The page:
Friday, June 1, 2018 In pictures: How Southern Africa manages its waste

Waste management in developing countries is typically characterized by uncontrolled dumping of waste, often associated with open burning.

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Dr. Linda Godfrey is the Principal Scientist and manager of South Africa’s Waste Research, Development and Innovation Roadmap Implementation Unit, which aims to improve the reduce the amount of waste the country generates while also creating new opportunities from the reuse, recycling and recovery of rubbish.

Godfrey also contributes to the Global Environment Outlook, UN Environment's flagship assessment of the state of the global environment. The report describes worldwide trends on topics such as air quality, climate change – and the state of waste management in developing countries.

Godfrey shared some of the photos in her collection, and spoke to us about the challenges of waste management in her part of the world. All photos are from her trips around Southern Africa.

Open burning of waste

"Waste management in developing countries is typically characterized by uncontrolled dumping of waste, often associated with open burning. This burning of waste contributes to greenhouse gases, particularly the burning of organic waste, which can make up more than 50 per cent of municipal solid waste."

waste pile

"In addition, fly-tipping or indiscriminate dumping of waste in open spaces in cities and towns is compounded by very low waste collection rates.

"This practice of 'waste management' has the potential to cause significant environmental, social and economic impacts, including the 'leakage' of wastes, such as plastic, into aquatic and marine ecosystems." 

waste pile

"Unfortunately, very little data on the cost of inaction exists for developing countries, including for Africa. Uncontrolled dumping of waste in urban spaces increases the risks of disease, urban flooding and environmental pollution."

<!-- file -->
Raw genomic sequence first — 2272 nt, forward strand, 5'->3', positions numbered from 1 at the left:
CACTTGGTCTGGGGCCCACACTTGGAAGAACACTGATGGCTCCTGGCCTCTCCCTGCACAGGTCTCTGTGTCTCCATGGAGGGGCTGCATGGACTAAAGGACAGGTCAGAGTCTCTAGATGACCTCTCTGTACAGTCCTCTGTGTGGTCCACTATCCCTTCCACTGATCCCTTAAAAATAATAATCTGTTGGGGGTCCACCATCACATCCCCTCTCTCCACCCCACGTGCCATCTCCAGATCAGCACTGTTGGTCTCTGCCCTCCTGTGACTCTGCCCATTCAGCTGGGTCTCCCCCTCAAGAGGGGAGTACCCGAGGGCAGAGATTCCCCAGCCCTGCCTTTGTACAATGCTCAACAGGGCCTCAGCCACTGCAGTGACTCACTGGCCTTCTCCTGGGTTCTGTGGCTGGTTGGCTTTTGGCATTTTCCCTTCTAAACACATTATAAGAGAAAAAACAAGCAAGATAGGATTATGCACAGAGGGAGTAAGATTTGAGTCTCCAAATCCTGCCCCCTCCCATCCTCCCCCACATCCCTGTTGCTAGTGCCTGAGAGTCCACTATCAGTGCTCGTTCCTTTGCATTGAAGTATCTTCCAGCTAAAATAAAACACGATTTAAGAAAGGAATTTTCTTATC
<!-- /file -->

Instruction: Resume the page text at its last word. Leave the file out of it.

Waste pickers

"Developing countries typically have a large, active informal waste sector that recover valuable resources from these dumpsites and from kerbside. This is driven by socio-economic challenges such as poverty and unemployment." 

Man with wheelbarrow

"The informal sector plays a valuable role in bridging the service-chain and the value-chain, providing a flow of secondary materials into the private sector as little to no cost to government or business."

Landfill

"In most developing countries, more than 90 per cent of the waste generated goes to dumpsites and landfills. The socio-economic opportunities of these resources – viable polymer, fibre, metals, nutrients – are lost to the economy.

"Developing countries need to change the way they think about 'waste', rather as a resource. By so doing, they can unlock opportunities for job creation and enterprise development, and if done sustainably, at the same time address the current environmental and human health impacts caused by the mismanagement of waste."

Hazardous waste

"Most developing countries do not have systems in place for the management of household hazardous waste.  As a result, these hazardous waste streams are dumped, together with municipal solid waste, often in uncontrolled dumpsites, where people are at risk of exposure."

#BeatPlasticPollution is the theme of World Environment Day 2018.

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